Turning to our gross margin, on a consolidated basis Q3 gross profit, as a percentage of total revenue was 49.4% compared with 50.4% in the same period in 2007. In our U.S. segment, Q3 gross margin on product decreased 180 basis points to 45.8%, compared to 47.6% in Q3 of 2007. The decrease primarily reflects the continued soft retail environment resulting in additional discounts during the quarter.

In our Europe segment gross margin was 55.3% versus 56.4% last year. The decrease was primarily due to increased inventory liquidation during the quarter.

Gross margin in the Electric segment was 56.3%. Electric gross margin in the third quarter was slightly lower than the previous two quarters primarily due to goggle shipments, which has a slightly lower gross margin than sunglasses and some additional inventory liquidation during the quarter.

Selling, general, and administrative expenses on a consolidated basis were $30.3 million in the third quarter of 2008 versus $22.8 million for the same period of 2007. As a percentage of sales consolidated SG&A expenses were approximately 27.1% of total revenue for the third quarter of 2008 compared with 25.1% for the same period in 2007.

For the U.S. segment, SG&A expenses in the third quarter increased 9.9% to $19.6 million, compared with $17.8 million in Q3 of 2007. For the Europe segment, SG&A expenses in Q3 increased 33% to $6.7 million compared with $5.1 million in Q3 of last year. On a constant dollar basis, SG&A increased 17%. This increase reflects additional personnel and infrastructure required to develop this territory.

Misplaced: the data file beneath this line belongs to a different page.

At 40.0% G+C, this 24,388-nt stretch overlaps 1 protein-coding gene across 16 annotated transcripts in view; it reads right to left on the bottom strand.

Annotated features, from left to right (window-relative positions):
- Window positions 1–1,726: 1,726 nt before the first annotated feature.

In our Electric segment, SG&A in Q3 was approximately $4 million, which includes non-cash acquisition related amortization of approximately $500,000. Consolidated operating income for the third quarter increase 8.2% to $24.9 million, compared with $23 million for the same period in 2007. Consolidated operating margin was 22.3% for the third quarter compared with 25.3% in the third quarter of 2007. For the U.S. segment operating income in the third quarter was $14.1 million compared with $13.5 million for the same period last year.

Operating margin for the U.S. segment was 19.3% for the quarter compared to 20.7% in the third quarter of ‘07. The drop in US segment operating margin in Q3 was primarily due the previously mentioned decrease in gross margin for the quarter.

In the Europe segment, operating income for the most recent quarter increased 9.7% to $10.4 million compared with $9.5 million for the same period in 2007. Operating margin for the Europe segment was 33.7% for the quarter compared with 36.8% in the comparable period in 2007. This decrease in operating margin is primarily due to the increase in SG&A discussed previously.

In the Electric segment, operating income in the third quarter was $384,000 again this includes non-cash acquisition related amortization of approximately $500,000. On a consolidated basis the company recorded a provision for income taxes for the third quarter of this year using a 35.5% effective annual tax rate.

Consolidated net income for the third quarter of 2008 was $16.3 million or $0.67 per diluted share compared with net income of $14.5 million or $0.59 per diluted share in the third quarter of 2007.